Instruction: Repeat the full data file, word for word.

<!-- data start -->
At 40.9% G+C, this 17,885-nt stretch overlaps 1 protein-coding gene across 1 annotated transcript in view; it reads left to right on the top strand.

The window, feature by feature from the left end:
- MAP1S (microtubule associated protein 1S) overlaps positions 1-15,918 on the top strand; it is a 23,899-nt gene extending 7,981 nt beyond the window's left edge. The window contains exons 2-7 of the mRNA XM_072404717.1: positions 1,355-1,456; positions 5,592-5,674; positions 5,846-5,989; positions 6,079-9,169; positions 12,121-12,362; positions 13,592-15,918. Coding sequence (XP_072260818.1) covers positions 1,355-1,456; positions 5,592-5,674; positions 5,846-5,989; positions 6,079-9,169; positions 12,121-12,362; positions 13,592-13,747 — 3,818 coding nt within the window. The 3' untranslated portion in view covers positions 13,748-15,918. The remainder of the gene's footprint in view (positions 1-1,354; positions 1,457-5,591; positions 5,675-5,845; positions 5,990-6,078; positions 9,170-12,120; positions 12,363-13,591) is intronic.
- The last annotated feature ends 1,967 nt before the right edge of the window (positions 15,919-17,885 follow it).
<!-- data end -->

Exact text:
At 40.9% G+C, this 17,885-nt stretch overlaps 1 protein-coding gene across 1 annotated transcript in view; it reads left to right on the top strand.

The window, feature by feature from the left end:
- MAP1S (microtubule associated protein 1S) overlaps positions 1-15,918 on the top strand; it is a 23,899-nt gene extending 7,981 nt beyond the window's left edge. The window contains exons 2-7 of the mRNA XM_072404717.1: positions 1,355-1,456; positions 5,592-5,674; positions 5,846-5,989; positions 6,079-9,169; positions 12,121-12,362; positions 13,592-15,918. Coding sequence (XP_072260818.1) covers positions 1,355-1,456; positions 5,592-5,674; positions 5,846-5,989; positions 6,079-9,169; positions 12,121-12,362; positions 13,592-13,747 — 3,818 coding nt within the window. The 3' untranslated portion in view covers positions 13,748-15,918. The remainder of the gene's footprint in view (positions 1-1,354; positions 1,457-5,591; positions 5,675-5,845; positions 5,990-6,078; positions 9,170-12,120; positions 12,363-13,591) is intronic.
- The last annotated feature ends 1,967 nt before the right edge of the window (positions 15,919-17,885 follow it).